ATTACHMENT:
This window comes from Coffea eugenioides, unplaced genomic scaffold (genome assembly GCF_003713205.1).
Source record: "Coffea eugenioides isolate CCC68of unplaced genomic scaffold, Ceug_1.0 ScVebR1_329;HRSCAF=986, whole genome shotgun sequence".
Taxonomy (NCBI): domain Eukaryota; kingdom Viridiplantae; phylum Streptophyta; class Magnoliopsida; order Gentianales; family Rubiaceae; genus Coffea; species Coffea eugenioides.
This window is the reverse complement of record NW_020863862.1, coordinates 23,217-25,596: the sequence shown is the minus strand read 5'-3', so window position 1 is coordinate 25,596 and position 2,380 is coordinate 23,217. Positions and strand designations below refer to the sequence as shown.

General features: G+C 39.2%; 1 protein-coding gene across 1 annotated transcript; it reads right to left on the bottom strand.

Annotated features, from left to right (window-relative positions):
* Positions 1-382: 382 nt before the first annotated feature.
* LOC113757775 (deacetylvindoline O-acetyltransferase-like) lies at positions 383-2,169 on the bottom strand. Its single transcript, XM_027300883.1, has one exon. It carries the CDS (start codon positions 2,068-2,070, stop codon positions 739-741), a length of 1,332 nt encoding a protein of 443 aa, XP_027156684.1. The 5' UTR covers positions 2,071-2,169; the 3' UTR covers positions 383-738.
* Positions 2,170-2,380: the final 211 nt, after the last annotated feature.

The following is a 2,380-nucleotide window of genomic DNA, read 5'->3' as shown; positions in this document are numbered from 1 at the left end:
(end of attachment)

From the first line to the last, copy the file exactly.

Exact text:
This window comes from Coffea eugenioides, unplaced genomic scaffold (genome assembly GCF_003713205.1).
Source record: "Coffea eugenioides isolate CCC68of unplaced genomic scaffold, Ceug_1.0 ScVebR1_329;HRSCAF=986, whole genome shotgun sequence".
Taxonomy (NCBI): domain Eukaryota; kingdom Viridiplantae; phylum Streptophyta; class Magnoliopsida; order Gentianales; family Rubiaceae; genus Coffea; species Coffea eugenioides.
This window is the reverse complement of record NW_020863862.1, coordinates 23,217-25,596: the sequence shown is the minus strand read 5'-3', so window position 1 is coordinate 25,596 and position 2,380 is coordinate 23,217. Positions and strand designations below refer to the sequence as shown.

General features: G+C 39.2%; 1 protein-coding gene across 1 annotated transcript; it reads right to left on the bottom strand.

Annotated features, from left to right (window-relative positions):
* Positions 1-382: 382 nt before the first annotated feature.
* LOC113757775 (deacetylvindoline O-acetyltransferase-like) lies at positions 383-2,169 on the bottom strand. Its single transcript, XM_027300883.1, has one exon. It carries the CDS (start codon positions 2,068-2,070, stop codon positions 739-741), a length of 1,332 nt encoding a protein of 443 aa, XP_027156684.1. The 5' UTR covers positions 2,071-2,169; the 3' UTR covers positions 383-738.
* Positions 2,170-2,380: the final 211 nt, after the last annotated feature.

The following is a 2,380-nucleotide window of genomic DNA, read 5'->3' as shown; positions in this document are numbered from 1 at the left end: